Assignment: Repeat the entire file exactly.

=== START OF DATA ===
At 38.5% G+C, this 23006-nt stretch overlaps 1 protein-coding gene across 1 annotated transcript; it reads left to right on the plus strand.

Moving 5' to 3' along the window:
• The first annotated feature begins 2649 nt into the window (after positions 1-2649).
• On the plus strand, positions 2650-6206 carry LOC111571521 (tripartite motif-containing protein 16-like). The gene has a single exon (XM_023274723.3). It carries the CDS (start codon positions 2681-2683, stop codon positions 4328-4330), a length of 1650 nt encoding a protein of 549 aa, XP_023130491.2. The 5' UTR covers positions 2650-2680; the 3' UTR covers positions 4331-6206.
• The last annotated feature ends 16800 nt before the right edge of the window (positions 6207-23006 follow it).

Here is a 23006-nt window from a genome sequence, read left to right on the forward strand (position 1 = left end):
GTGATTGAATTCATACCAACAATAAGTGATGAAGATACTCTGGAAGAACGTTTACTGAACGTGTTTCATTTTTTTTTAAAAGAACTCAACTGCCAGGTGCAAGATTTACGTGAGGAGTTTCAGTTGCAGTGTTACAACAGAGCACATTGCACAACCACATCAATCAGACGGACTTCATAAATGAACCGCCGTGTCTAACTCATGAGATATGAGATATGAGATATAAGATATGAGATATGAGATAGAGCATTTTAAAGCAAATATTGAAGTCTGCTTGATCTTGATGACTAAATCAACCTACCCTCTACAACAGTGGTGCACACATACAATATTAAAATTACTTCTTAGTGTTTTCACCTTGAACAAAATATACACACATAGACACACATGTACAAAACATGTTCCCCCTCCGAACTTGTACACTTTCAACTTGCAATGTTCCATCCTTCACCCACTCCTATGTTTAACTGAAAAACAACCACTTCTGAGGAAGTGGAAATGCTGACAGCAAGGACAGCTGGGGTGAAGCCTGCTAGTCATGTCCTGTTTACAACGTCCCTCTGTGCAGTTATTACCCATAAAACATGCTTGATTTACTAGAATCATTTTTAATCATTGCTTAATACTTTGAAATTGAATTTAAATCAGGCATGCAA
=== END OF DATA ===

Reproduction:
At 38.5% G+C, this 23006-nt stretch overlaps 1 protein-coding gene across 1 annotated transcript; it reads left to right on the plus strand.

Moving 5' to 3' along the window:
• The first annotated feature begins 2649 nt into the window (after positions 1-2649).
• On the plus strand, positions 2650-6206 carry LOC111571521 (tripartite motif-containing protein 16-like). The gene has a single exon (XM_023274723.3). It carries the CDS (start codon positions 2681-2683, stop codon positions 4328-4330), a length of 1650 nt encoding a protein of 549 aa, XP_023130491.2. The 5' UTR covers positions 2650-2680; the 3' UTR covers positions 4331-6206.
• The last annotated feature ends 16800 nt before the right edge of the window (positions 6207-23006 follow it).

Here is a 23006-nt window from a genome sequence, read left to right on the forward strand (position 1 = left end):
GTGATTGAATTCATACCAACAATAAGTGATGAAGATACTCTGGAAGAACGTTTACTGAACGTGTTTCATTTTTTTTTAAAAGAACTCAACTGCCAGGTGCAAGATTTACGTGAGGAGTTTCAGTTGCAGTGTTACAACAGAGCACATTGCACAACCACATCAATCAGACGGACTTCATAAATGAACCGCCGTGTCTAACTCATGAGATATGAGATATGAGATATAAGATATGAGATATGAGATAGAGCATTTTAAAGCAAATATTGAAGTCTGCTTGATCTTGATGACTAAATCAACCTACCCTCTACAACAGTGGTGCACACATACAATATTAAAATTACTTCTTAGTGTTTTCACCTTGAACAAAATATACACACATAGACACACATGTACAAAACATGTTCCCCCTCCGAACTTGTACACTTTCAACTTGCAATGTTCCATCCTTCACCCACTCCTATGTTTAACTGAAAAACAACCACTTCTGAGGAAGTGGAAATGCTGACAGCAAGGACAGCTGGGGTGAAGCCTGCTAGTCATGTCCTGTTTACAACGTCCCTCTGTGCAGTTATTACCCATAAAACATGCTTGATTTACTAGAATCATTTTTAATCATTGCTTAATACTTTGAAATTGAATTTAAATCAGGCATGCAA